November 2009

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OPC UA Explained

Quickstarts and Tools for Developers

Manny Mandrusiak
Manny Mandrusiak
Vice President of OPC Marketing,

OPC Foundation

Contributing Editor

I have been amazed lately at some of the technological advances in consumer electronics that I have been seeing on television. Handhelds that have Google built right in. An HP printer that has Google built right into it that allows users to print images and documents directly from the internet or wireless device. Truly amazing advances in technology that provide new levels of connectivity for end-users to stay completely connected to their environment. Have you ever stopped to wonder how trends in consumer electronics influence trends in other parts of our lives? As a society we are demanding to be completely connected to the web and each other in all our work and social environments. Just ask anyone who is a fan of SMS text messages.

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Staying Connected
“Staying connected” has an entirely new meaning. Those who travel a lot are used to hauling around laptops and searching for a power outlet to stay connected and access email. With the recent advances in handheld technology consumers can stay connected with business and family directly from cell phones and other handhelds. WiFi connections are abundant and customers of coffee shops and other retail outlets demand them. As I mentioned earlier, every device that is sold on the consumer market is coming with some sort of built in connectivity to the web, or an ability to wirelessly interface with other devices. The desire for web services in consumer electronics is extremely high, and that desire transfers over into industrial communication protocols too.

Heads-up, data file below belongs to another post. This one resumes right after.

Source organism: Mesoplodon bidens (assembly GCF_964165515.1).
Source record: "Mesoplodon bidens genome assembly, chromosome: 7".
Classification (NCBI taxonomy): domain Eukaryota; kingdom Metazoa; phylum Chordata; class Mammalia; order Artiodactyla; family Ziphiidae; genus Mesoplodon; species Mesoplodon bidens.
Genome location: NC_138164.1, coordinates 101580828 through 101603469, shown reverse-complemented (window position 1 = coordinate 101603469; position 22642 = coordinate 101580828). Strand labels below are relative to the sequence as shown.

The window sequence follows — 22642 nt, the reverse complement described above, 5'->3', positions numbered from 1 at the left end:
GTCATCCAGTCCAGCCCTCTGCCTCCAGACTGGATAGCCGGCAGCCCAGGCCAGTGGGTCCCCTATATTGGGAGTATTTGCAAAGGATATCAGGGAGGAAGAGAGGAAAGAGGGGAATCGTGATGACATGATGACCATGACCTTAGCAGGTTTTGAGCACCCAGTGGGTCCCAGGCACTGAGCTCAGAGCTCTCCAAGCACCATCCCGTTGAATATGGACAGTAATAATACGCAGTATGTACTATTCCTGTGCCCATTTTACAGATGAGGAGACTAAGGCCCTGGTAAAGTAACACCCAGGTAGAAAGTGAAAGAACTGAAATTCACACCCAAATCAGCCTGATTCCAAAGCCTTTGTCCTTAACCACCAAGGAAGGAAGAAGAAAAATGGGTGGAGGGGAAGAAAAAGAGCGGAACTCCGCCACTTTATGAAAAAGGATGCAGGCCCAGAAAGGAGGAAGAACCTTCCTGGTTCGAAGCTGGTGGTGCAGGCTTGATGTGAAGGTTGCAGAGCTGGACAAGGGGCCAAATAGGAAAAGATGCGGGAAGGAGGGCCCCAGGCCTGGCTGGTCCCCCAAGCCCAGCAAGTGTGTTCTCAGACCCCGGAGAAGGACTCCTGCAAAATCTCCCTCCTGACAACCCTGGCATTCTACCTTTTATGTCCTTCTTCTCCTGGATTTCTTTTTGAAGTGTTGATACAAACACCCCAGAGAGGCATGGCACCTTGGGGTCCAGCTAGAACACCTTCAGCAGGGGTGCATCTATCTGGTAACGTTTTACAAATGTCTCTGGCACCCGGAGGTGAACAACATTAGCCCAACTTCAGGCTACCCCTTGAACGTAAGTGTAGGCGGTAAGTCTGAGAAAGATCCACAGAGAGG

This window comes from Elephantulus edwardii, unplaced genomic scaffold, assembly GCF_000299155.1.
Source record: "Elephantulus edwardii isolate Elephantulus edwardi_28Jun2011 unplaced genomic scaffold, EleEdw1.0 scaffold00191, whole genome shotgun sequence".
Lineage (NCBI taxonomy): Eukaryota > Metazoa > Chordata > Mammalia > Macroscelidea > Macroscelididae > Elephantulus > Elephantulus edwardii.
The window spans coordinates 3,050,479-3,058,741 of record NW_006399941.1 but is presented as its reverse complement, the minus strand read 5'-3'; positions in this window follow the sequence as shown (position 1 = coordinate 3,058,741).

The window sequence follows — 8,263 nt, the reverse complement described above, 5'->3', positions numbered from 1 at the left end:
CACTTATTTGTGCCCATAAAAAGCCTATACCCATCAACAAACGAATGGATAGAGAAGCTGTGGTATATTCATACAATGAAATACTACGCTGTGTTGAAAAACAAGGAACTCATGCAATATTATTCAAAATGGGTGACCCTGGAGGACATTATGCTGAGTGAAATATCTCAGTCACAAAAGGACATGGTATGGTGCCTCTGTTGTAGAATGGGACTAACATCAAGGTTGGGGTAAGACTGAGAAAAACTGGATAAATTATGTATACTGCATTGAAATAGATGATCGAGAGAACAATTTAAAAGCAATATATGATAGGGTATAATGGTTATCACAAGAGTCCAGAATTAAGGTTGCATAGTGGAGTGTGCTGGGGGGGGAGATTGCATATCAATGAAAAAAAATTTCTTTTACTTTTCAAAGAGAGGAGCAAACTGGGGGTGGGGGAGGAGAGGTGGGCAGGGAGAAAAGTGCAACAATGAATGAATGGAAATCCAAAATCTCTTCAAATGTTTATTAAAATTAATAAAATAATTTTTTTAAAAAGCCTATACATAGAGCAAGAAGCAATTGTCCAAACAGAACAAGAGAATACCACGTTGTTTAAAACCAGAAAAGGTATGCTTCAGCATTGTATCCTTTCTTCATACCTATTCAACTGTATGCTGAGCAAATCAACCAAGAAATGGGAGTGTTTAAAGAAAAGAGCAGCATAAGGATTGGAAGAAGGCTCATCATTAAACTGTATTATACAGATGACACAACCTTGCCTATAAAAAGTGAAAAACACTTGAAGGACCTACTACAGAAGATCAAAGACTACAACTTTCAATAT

OPC UA (Unified Architecture)
At the OPC Foundation we receive a lot of questions about OPC UA (Unified Architecture). Is OPC UA simply OPC DA in a different wrapper? As with advances in Microsoft Windows, not every technological advance is on the side of the box. Often advances in security and functionality are powerful, but too small or complex to be stated on the box for consumers.  To answer the question - OPC UA is an advance on OPC technology. It is the next evolution in the OPC specification and will serve as the foundation for all new specifications in the future.

OPC UA is actually an abstract framework with a multi-layered architecture where each layer is completely abstracted from its neighboring layers. These layers define the protocols that hit the wire, the security to encode/decode messages containing your data, data-type definitions and much more. With this framework of core services and data-types, one can very easily build upon (inherit) them to add more functionality. This allows OPC UA to combine the best features and functionality from the current (OPC Classic) specifications and takes them to the next level by adding a Service Oriented Architecture (SOA), and a whole world of security features to make those die-hard security gurus happy.